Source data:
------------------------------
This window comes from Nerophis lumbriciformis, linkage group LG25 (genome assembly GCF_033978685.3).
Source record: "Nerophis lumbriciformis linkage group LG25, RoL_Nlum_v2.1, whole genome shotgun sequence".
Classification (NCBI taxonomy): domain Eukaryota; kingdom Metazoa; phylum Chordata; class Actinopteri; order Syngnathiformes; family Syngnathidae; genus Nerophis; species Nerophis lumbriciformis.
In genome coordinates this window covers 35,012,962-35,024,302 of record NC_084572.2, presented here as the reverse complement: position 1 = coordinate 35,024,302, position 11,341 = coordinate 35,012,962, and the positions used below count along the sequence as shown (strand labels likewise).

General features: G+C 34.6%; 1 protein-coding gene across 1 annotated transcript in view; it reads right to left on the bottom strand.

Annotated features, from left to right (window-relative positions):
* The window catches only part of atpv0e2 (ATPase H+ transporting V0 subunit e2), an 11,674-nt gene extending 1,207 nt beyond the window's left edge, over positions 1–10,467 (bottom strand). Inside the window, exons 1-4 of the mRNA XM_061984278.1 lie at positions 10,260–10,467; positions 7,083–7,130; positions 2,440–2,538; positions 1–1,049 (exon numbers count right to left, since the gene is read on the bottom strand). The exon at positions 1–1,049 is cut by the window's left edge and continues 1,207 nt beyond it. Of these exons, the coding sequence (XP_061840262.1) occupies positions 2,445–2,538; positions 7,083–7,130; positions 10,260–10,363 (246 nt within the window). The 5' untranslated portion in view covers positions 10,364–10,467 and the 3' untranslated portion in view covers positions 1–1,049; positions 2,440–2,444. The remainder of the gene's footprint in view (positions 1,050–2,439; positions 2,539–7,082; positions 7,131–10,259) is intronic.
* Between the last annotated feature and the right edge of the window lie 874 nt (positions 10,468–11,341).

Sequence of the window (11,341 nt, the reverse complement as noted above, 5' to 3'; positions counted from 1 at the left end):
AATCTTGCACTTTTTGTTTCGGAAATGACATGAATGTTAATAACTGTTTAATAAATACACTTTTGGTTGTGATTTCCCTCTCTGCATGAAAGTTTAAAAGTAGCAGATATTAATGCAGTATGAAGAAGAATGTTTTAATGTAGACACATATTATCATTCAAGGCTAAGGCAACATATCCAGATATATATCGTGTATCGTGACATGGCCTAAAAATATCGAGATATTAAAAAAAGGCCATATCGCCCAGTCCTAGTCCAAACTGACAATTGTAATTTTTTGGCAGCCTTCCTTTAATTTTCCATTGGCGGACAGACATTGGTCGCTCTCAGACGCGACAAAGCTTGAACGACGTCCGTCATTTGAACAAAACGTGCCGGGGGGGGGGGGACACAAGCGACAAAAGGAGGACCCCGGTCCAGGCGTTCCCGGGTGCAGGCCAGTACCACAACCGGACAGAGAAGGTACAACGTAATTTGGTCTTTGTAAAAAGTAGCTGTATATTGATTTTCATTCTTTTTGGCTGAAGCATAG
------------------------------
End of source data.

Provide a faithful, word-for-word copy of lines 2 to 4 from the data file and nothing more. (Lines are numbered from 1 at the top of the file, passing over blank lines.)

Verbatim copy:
Source record: "Nerophis lumbriciformis linkage group LG25, RoL_Nlum_v2.1, whole genome shotgun sequence".
Classification (NCBI taxonomy): domain Eukaryota; kingdom Metazoa; phylum Chordata; class Actinopteri; order Syngnathiformes; family Syngnathidae; genus Nerophis; species Nerophis lumbriciformis.
In genome coordinates this window covers 35,012,962-35,024,302 of record NC_084572.2, presented here as the reverse complement: position 1 = coordinate 35,024,302, position 11,341 = coordinate 35,012,962, and the positions used below count along the sequence as shown (strand labels likewise).